“After that, we got involved and Allie started serving on the leadership team in 2017 or 2018,” Mitch said. “She did that for a couple of years before being asked to serve as chair, so I stepped in to co-chair at that time.”

Allie has had quite the journey with cancer. After facing several recurrences, the couple learned last year that cancer was found in some lymph nodes in Allie’s neck. She’s been through surgery, chemotherapy and radiation, and is doing well today.

It hits close to home for Mitch in other ways too. Both of his parents are cancer survivors — his mother dealt with skin cancer and his father with prostate cancer.

“Allie and I got married in October 2015. My folks picked us up at the airport when we returned from our honeymoon and that’s when they told us that my dad was sick,” he said. “The doctors continue to monitor him, but he’s doing well. It’s a strange coincidence that Allie was diagnosed almost exactly a year later.”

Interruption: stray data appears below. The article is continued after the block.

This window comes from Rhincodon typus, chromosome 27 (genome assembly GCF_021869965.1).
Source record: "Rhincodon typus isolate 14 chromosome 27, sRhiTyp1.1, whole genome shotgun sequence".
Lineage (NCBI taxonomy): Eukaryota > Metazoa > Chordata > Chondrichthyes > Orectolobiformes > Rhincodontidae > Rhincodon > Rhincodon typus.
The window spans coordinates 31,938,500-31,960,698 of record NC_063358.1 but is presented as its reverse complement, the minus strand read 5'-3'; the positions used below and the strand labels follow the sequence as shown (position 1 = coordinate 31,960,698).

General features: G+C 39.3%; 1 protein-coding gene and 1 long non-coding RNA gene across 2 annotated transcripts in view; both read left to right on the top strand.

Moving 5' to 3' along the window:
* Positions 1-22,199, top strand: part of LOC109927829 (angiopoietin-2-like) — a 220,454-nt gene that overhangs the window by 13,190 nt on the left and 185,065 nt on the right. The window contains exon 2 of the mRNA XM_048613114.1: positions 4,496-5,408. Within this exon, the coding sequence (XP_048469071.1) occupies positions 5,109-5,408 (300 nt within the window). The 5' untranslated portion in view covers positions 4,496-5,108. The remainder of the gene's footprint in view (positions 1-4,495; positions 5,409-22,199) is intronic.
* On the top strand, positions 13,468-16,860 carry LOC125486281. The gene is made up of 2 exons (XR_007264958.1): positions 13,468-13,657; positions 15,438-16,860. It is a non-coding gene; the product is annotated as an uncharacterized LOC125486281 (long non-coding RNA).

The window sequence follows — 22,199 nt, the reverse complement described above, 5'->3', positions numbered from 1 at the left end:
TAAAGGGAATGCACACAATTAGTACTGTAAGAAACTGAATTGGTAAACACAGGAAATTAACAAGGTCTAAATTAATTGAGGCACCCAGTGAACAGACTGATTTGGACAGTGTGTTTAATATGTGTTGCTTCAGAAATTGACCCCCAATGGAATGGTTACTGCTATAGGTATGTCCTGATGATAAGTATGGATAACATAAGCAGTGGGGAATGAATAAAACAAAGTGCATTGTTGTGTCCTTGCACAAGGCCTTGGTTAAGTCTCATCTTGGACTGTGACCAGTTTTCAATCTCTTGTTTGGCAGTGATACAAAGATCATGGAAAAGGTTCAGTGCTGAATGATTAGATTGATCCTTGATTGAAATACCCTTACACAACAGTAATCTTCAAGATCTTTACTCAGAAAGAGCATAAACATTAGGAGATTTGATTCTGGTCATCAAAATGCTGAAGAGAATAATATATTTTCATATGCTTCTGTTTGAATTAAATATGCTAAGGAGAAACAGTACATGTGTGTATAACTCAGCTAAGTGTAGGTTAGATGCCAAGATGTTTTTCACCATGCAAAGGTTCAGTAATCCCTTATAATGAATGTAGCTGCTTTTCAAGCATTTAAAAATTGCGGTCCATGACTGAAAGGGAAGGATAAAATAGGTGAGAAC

Lighting the night

One of the main features of Relay for Life occurs just after sunset with a luminaria ceremony. Paper bags dedicated to someone’s memory or in honor of a survivor line the track throughout the evening, and at 9:30 p.m., the bags are illuminated using battery-powered candles.

“It’s a somber and powerful ceremony,” Mitch said. “This year’s theme is Glow for Hope, so there will be luminarias in the west bleachers that spell out ‘hope’ at the same time. We turn all of the lights off and just spend a period of time doing quiet laps around the track.”